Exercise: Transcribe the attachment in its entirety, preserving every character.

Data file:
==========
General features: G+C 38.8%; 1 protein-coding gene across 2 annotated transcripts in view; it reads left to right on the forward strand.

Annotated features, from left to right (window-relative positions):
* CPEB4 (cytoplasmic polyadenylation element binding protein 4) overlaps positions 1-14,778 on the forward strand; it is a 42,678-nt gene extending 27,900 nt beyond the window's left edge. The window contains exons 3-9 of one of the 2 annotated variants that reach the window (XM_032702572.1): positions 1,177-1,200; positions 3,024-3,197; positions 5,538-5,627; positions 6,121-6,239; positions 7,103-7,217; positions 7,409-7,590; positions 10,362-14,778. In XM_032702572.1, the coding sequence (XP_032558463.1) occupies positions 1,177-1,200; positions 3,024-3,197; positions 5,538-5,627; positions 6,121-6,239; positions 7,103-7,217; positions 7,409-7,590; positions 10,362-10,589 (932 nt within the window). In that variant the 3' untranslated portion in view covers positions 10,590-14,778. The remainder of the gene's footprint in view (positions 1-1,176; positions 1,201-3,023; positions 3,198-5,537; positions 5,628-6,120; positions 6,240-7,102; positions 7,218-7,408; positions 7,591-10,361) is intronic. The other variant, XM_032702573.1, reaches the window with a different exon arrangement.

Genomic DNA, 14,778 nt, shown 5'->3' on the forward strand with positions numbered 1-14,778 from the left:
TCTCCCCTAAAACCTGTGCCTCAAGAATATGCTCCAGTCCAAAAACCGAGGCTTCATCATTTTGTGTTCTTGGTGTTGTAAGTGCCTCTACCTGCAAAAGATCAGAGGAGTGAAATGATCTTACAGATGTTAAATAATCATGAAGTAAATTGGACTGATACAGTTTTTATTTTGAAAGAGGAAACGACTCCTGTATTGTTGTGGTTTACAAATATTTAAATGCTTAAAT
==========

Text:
General features: G+C 38.8%; 1 protein-coding gene across 2 annotated transcripts in view; it reads left to right on the forward strand.

Annotated features, from left to right (window-relative positions):
* CPEB4 (cytoplasmic polyadenylation element binding protein 4) overlaps positions 1-14,778 on the forward strand; it is a 42,678-nt gene extending 27,900 nt beyond the window's left edge. The window contains exons 3-9 of one of the 2 annotated variants that reach the window (XM_032702572.1): positions 1,177-1,200; positions 3,024-3,197; positions 5,538-5,627; positions 6,121-6,239; positions 7,103-7,217; positions 7,409-7,590; positions 10,362-14,778. In XM_032702572.1, the coding sequence (XP_032558463.1) occupies positions 1,177-1,200; positions 3,024-3,197; positions 5,538-5,627; positions 6,121-6,239; positions 7,103-7,217; positions 7,409-7,590; positions 10,362-10,589 (932 nt within the window). In that variant the 3' untranslated portion in view covers positions 10,590-14,778. The remainder of the gene's footprint in view (positions 1-1,176; positions 1,201-3,023; positions 3,198-5,537; positions 5,628-6,120; positions 6,240-7,102; positions 7,218-7,408; positions 7,591-10,361) is intronic. The other variant, XM_032702573.1, reaches the window with a different exon arrangement.

Genomic DNA, 14,778 nt, shown 5'->3' on the forward strand with positions numbered 1-14,778 from the left:
TCTCCCCTAAAACCTGTGCCTCAAGAATATGCTCCAGTCCAAAAACCGAGGCTTCATCATTTTGTGTTCTTGGTGTTGTAAGTGCCTCTACCTGCAAAAGATCAGAGGAGTGAAATGATCTTACAGATGTTAAATAATCATGAAGTAAATTGGACTGATACAGTTTTTATTTTGAAAGAGGAAACGACTCCTGTATTGTTGTGGTTTACAAATATTTAAATGCTTAAAT